WEBVTT ATES WHYSHE HAS A CAR SHE CAN’T DRIVE.>> LEEANN BEEHLER SAYS HER NEWHONDA CRV WAS A WEEK OLD THEFIRST TIME SHE SMELLED IT.>> I THOUGHT I PARKED OVER APUDDLE OF GAS.>> THE SMELL OF GASOLINE FLOODEDTHE CAR’S INTERIOR.>> CABIN FILLS WITH FUMES,SUDDEN AND STRONG.>> BEEHLER SAYS THE SMELL WENTAWAY, BUT IN THE FOLLOWING WEEKSREPEATEDLY RETURNED.SHE TOOK IT TO A HONDA DEALERSIX TIMES.,>> THEY GAVE IT BACK TO US ANDSAID WE FIND NO PROBLEM WITHYOUR CAR.A QUICK GOOGLE SEARCH TURNSUP SIMILAR COMPLAINTS AND ON ITSINVOICE THE DEALER NOTED THATHONDA WAS AWARE IT AFFECTEDOTHER NEW CRVS.BEEHLER SAYS SHE OFFERED TO LETTHE DEALER KEEP HER CAR TOTRY TO DUPLICATE THE PROBLEM BUT, HONDA DECLINED.>> WE CAN TELL YOU HONDA ISAWARE OF THE PROBLEM, BUT DO NOTHAVE A FIX.>> BEEHLER SAYS THE COMPANYOFFERED TO LET HER TRADE IN THECAR FOR A NEW ONE, BUT SHE’DHAVE TO PAY THE DIFFERENCE.>> WE HAVE THE WORST LAW IN THECOUNTRY, AND IT USED TO BE THEBEST.>> WAUWATOSA ATTORNEY VINCEMEGNA BUILT A NATIONALREPUTATION AS THE KING OF THELEMON LAW.>> I SUED GENERAL MOTORS 400TIMES WITHOUT LOSING.>> BUT MEGNA SAYS RECENT CHANGESIN WISCONSIN LAW HAVE GUTTED THECONSUMER PROTECTIONS THAT MADETHAT POSSIBLE.IN 2011, THE LEGISLATURE PASSEDA BILL TO LIMIT ATTORNEYS’ FEES,AFTER MEGNA COLLECTED MORE THAN$150,000 IN LEGAL FEES OVER ACAR DISPUTE.>> WHICH MIGHT SEEM LIKE ALOT,BUT IT IS NOT.YOU ARE FIGHTING COMPANIES THATWILL PUT HUNDREDS OF THOUSANDSINTO DEFEATING YOU ON AN $8,000CASE.>> THE NEW LAW CAPS ATTORNEYFEES AT THREE TIMES THE AMOUNTOF DAMAGES.HE SAYS THAT MEANS FEW LAWYERSCAN AFFORD TO TAKE ON THE AUTOMANUFACTURERS LEAVING CONSUMERS, STUCK WITH LEMONS.>> PEOPLE NEED TO GET ANGRY.WE NEED TO GET ANGRY ABOUT THIS.>> LEEANN BEEHLER IS ANGRY.>> WE HAD TO BUY ANOTHER CAR.>> SHE ALSO HIRED A CHICAGOLAWYER TO FILE A FEDERALCLASS-ACTION LAWSUIT.>> SOMEONE AT HONDA HAS MADE ANECONOMIC DECISION TO FIGHT THEFIGHT RATHER THAN TAKE CARE OFCONSUMERS.>> MEANWHILE, BEEHLER’S $30,000CRV HAS BEEN SITTING IN HERDRIVEWAY SINCE LAST SPRING.SHE’S AFRAID TO DRIVE IT.>> IT IS NOT HEALTHY, BURNS YOUREYES, NOSE, THEN YOU WORRY ABOUTIS MY CAR GOING TO BLOW UP.>> SO WE CONTACTED HONDA,PATRICK, AND IT’S SPOKESMAN SAYSTHE COMPANY DOESN’T COMMENT ONPENDING LAWSUITS.HE ENCOURAGES ANY CRV OWNEREXPERIENCING A PROBLEM TO TAKEIT TO A DEALER TO GET ITRESULT UNDER THE WARRANTY, BUTOBVIOUSLY THAT DID NOT HELPLEEANN BEEHLER MUCH.>> AND THERE HAVE BEEN OTHERCHANGES THAT AFFECT CAR BUYERSSTUCK WITH LEMONS?>> YES UNDER WISCONSIN’S LEMON, LAW, CONSUMERS USED TO GET TOCHOOSE IF THEY WANTED A REFUNDOR REPLACEMENT.NOW IT’S THE AUTO COMPANY’SCHOICE WHICH MEGNA SAYS HAS HURTMANY LEMON OWNERS.PATRICK: YOU TRIED TALKING TTHE LAWMAKER BEHIND THE CHANGES?>> ASSEMBLY SPEAKER ROBIN VOS ISFROM BURLINGTON.HE SHEPARDED THE CHANGES THROUGH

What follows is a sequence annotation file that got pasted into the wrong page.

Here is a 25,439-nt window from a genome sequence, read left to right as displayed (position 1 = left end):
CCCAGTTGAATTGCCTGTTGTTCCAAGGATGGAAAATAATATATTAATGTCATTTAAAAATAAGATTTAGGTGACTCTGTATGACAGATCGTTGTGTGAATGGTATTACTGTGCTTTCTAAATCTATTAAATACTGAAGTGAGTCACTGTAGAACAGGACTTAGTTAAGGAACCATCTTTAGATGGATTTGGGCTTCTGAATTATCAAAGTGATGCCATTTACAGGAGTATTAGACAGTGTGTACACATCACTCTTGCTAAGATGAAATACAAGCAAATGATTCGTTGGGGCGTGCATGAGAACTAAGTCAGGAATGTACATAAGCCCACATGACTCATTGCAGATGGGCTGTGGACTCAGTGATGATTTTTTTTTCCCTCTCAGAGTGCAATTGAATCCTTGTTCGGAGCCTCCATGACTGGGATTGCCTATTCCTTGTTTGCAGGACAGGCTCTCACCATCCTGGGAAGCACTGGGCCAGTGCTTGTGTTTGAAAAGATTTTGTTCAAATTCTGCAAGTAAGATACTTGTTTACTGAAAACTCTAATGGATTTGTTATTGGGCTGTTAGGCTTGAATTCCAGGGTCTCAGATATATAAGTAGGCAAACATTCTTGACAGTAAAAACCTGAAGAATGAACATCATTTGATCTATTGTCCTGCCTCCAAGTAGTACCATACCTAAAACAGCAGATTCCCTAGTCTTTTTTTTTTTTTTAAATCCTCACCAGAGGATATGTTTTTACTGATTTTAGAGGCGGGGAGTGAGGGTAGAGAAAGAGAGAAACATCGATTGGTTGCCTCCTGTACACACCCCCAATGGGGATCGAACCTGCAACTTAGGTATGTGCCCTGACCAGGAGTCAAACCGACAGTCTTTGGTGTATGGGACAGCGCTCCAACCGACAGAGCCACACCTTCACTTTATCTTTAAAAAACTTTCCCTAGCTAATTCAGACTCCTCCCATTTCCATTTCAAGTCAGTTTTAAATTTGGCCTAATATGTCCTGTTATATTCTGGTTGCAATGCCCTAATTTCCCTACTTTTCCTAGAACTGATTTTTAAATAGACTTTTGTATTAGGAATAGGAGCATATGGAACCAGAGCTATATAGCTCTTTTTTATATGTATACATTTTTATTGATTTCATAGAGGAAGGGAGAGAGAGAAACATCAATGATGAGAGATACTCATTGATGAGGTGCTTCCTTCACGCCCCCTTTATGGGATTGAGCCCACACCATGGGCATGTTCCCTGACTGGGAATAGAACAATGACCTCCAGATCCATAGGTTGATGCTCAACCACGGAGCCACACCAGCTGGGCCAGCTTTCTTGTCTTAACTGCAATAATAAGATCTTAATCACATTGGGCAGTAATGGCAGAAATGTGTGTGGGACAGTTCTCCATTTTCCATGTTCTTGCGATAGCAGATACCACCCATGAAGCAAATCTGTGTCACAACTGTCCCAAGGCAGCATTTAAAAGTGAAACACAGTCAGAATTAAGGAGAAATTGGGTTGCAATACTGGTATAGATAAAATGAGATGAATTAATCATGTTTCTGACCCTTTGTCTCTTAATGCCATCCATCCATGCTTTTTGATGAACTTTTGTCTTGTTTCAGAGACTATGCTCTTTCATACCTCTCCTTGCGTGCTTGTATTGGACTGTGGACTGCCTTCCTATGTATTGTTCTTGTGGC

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Car-Maker Drops Overseas 'Lemon Law' Case Against Family – Military.com

The Snell family with their new 2017 RAV4 SUV, provided by Toyota. The company chose to drop an appeal late last year over whether or not the family’s 2013 RAV4 was covered under Georgia’s lemon law. (Photo: Courtesy of Christina Snell.)

A military couple whose U.S.-purchased 2013 Toyota RAV4 SUV experienced major mechanical problems while they were stationed in Germany has had their vehicle replaced by Toyota after the company dropped an appeal that argued the couple was not protected under rules known as “lemon laws.”

When Army Sgt. John Snell and his wife Christina purchased the new vehicle in Georgia before their permanent change of station move, the dealer told them that the warranty and rules protecting them against catastrophic vehicle defects, or “lemon laws,” would apply, they said.